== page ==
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Thread: Review - Carbide Processors - 1/8" Groover

  1. #1
    Join Date
    Apr 2007
    No, not all of SoCal is Los Angeles!

    Review - Carbide Processors - 1/8" Groover

    Some background –

    The recent “Box Swap” activity here gave me an opportunity to review some of my box making jigs and techniques. I upgraded my miter slot jig but longed for a better method of cutting the slots for the keys.

    I had used a Flat Top Grind 24 tooth rip blade with mixed results. Better results were achieved with a router bit and the router table but, an 1/8” bit is delicate and I sometimes wanted more capacity than I could find readily available. The circular saw blade gave me the depth I was after but had drawbacks.

    Despite jigs and backer boards, the 24 tooth rip blade could still cause a bit of unpredictable tear out. The miter-key-slot cutting step is just a step or two prior to adding the finish on a box. This hands you the opportunity to ruin all your work that led up to this point. Thus began my quest . . .

    After a bit of casting around I decided that what I needed was a Flat Top Grind blade for the table saw with a higher tooth count to provide a cleaner cut. This product was not easily located. As a matter of fact, I could not locate one currently available. Enter Tom Walz of Carbide Processors (

    I contacted Tom about one of their existing blades to see if it would meet my needs. The blade I was asking about was close but, would not leave a true flat bottomed groove. Not to worry, Tom said he knew someone who was a wizard with cutter geometries and loved a new challenge; Jerrimy Snook of Snook’s Saw in Oregon. After Jerrimy went through 7 different tooth/pattern variations . . . a 50 tooth Flat Top Grind blade arrived at my door.

    The Review –

    The blade arrived well packed and with a protective coating on the teeth. The coating was secure but easily removed. Although the blade looked and felt clean, I gave it a wipe down prior to use just to be sure I didn’t introduce any unwanted elements.

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    The positive tooth pattern consists of a Flat Top Grind tooth followed by four Alternate Top Bevel teeth. Each five tooth pattern is followed by a deep gullet. The blank has no expansion slots or noise- cancellation plugs. The arbor hole fit perfectly and the blade did not introduce any detectable run-out.

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    My saw is a 1-3/4HP machine built by Orion prior to the appearance of Steel City Tool Works. This machine is well aligned and has never lacked for power with thin kerf blades. This would be the first full kerf blade (specifically 1/8” by design) I have run on the machine. I slipped the blade on the saw and confirmed alignment and perpendicularity to the table.

    Using my newly designed miter-key jig and a scrapped box off the pile that had not passed my previous inspection, I made the first cut. The blade cut so quietly and so smoothly, it was a bit eerie. The cut came out clean at the entrance and exit points and left a beautifully flat bottomed groove ready to accept a key. I ran a similar cut on a scrap of mahogany.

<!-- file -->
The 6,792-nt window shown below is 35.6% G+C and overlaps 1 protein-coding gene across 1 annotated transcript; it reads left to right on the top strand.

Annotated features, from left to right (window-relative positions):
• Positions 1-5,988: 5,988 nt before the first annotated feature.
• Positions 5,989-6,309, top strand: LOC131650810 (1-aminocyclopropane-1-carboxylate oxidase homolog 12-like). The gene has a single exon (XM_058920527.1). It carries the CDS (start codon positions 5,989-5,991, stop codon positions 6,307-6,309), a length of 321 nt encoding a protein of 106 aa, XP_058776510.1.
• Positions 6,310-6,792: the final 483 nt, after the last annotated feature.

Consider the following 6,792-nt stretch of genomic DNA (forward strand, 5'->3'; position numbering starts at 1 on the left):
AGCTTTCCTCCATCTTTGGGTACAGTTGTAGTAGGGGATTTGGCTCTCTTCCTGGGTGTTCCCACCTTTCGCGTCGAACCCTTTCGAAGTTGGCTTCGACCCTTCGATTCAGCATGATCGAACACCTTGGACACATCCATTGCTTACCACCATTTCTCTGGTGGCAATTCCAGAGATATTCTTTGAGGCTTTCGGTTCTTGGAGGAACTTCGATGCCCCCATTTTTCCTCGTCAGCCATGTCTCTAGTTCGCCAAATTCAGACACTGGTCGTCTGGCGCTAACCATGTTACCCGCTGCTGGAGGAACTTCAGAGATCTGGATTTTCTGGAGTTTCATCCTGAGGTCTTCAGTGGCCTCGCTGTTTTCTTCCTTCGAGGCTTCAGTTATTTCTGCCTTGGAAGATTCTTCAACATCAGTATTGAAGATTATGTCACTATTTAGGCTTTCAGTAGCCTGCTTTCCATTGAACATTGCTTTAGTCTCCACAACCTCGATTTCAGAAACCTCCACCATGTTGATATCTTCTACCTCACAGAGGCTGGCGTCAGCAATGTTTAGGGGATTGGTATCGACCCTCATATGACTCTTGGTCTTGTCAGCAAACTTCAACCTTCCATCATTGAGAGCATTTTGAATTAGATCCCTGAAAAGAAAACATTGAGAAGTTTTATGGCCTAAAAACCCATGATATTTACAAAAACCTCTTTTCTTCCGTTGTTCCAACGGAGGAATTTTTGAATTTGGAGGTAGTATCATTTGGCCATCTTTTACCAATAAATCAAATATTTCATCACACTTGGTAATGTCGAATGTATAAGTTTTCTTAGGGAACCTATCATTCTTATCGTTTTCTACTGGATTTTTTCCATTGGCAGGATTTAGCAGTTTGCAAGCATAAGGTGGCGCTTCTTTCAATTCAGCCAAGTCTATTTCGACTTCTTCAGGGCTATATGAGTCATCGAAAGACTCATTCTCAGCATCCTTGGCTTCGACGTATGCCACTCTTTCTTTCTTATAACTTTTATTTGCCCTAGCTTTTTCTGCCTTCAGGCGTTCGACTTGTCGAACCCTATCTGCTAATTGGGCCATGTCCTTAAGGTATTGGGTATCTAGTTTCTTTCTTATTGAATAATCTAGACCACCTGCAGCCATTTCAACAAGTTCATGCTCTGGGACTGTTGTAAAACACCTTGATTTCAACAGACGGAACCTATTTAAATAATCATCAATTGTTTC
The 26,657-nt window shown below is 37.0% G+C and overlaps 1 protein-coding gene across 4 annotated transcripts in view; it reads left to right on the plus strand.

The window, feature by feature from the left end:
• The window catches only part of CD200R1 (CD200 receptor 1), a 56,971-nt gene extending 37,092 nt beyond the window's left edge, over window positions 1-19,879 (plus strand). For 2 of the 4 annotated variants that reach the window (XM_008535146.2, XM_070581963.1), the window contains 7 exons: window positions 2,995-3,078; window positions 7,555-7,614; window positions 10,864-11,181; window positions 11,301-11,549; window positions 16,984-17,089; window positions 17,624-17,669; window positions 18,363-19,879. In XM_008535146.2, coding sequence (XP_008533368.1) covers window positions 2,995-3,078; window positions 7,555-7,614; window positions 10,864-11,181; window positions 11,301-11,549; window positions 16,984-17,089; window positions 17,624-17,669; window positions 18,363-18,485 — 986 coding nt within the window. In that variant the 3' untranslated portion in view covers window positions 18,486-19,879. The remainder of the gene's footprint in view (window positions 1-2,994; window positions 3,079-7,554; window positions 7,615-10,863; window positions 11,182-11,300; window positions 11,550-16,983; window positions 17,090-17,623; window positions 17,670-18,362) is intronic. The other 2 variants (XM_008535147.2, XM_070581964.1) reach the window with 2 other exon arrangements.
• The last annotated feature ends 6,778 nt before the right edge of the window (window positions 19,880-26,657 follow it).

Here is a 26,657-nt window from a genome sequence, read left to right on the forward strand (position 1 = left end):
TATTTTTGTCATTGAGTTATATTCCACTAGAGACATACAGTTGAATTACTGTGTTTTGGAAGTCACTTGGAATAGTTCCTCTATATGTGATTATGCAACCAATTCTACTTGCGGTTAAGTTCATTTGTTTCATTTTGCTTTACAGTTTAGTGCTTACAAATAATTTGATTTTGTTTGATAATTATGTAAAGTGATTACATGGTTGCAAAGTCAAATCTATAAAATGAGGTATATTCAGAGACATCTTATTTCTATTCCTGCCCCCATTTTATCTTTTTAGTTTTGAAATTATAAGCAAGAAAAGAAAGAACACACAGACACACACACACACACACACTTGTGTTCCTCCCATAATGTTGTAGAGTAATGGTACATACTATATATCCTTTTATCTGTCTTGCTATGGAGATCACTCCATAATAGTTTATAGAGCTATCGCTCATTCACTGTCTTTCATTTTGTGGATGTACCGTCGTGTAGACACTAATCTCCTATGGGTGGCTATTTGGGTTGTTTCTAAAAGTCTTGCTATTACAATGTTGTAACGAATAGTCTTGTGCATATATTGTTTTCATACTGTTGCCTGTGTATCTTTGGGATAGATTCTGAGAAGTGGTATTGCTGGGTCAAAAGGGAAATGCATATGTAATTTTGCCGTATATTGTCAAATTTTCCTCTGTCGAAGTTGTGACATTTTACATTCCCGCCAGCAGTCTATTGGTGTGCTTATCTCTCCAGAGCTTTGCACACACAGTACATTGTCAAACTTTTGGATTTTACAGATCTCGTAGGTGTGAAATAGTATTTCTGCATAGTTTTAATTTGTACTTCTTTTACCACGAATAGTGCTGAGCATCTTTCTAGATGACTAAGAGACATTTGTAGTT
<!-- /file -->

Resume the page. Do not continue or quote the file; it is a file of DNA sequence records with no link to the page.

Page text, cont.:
The bad miter joint on the "throw away" box in the middle picture makes it obvious why this box was on the scrap pile. Please ignore the poor joint and and pay attention to the slot . The white key next to the new cut fills a slot made by a router bit for comparison.

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    The blade worked so well that the subsequent tests were almost anti-climactic; . . . yep, that one looks perfect too . . . , yep so does that one . . . , etc. Not willing to have the review be so highly focused (and therefor so short) I performed some cuts for which the blade was not specifically designed.

    I grabbed a piece of quarter sawn white oak out of the scrap bin and performed a cross cut. Now, granting that the blade is brand new, the cut was still excellent without any tear out, fray or milling marks.

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    The crosscut came out so well, I performed a rip cut in the same 4/4 material. I also did some stopped and through grooves as you might use for spline based joinery. The result was clean with no sign of burning, mill marks or even heat buildup.

    Click image for larger version. 

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    At the end of the reviewing efforts I would give the blade 5 stars. The quality is equal to or better than any of the high quality blades I have used. It performs the task it was designed for very well. It also does remarkably well on common through cuts as shown.

    My experience with this blade and dealing with Tom in general will certainly have me looking to Carbide Processors to fulfill my needs for blades and other cutters in the future. I can recommend this blade to anyone performing these types of cuts and looking for top notch performance.
    Any sufficiently advanced technology is indistinguishable from magic.
    - Arthur C. Clarke

  2. #2
    Isnt this just a combination blade that can be used for rip or crosscuts? I dont see whats special, lots of other brands make 50 tooth blades with 1 flat tooth and 4 alternate bevel teeth

  3. #3
    Join Date
    Apr 2007
    No, not all of SoCal is Los Angeles!
    The flat bottom non-through cut is what I required ;-) If the FTG tooth was the deepest tooth, other combo blades would work.
    Any sufficiently advanced technology is indistinguishable from magic.
    - Arthur C. Clarke

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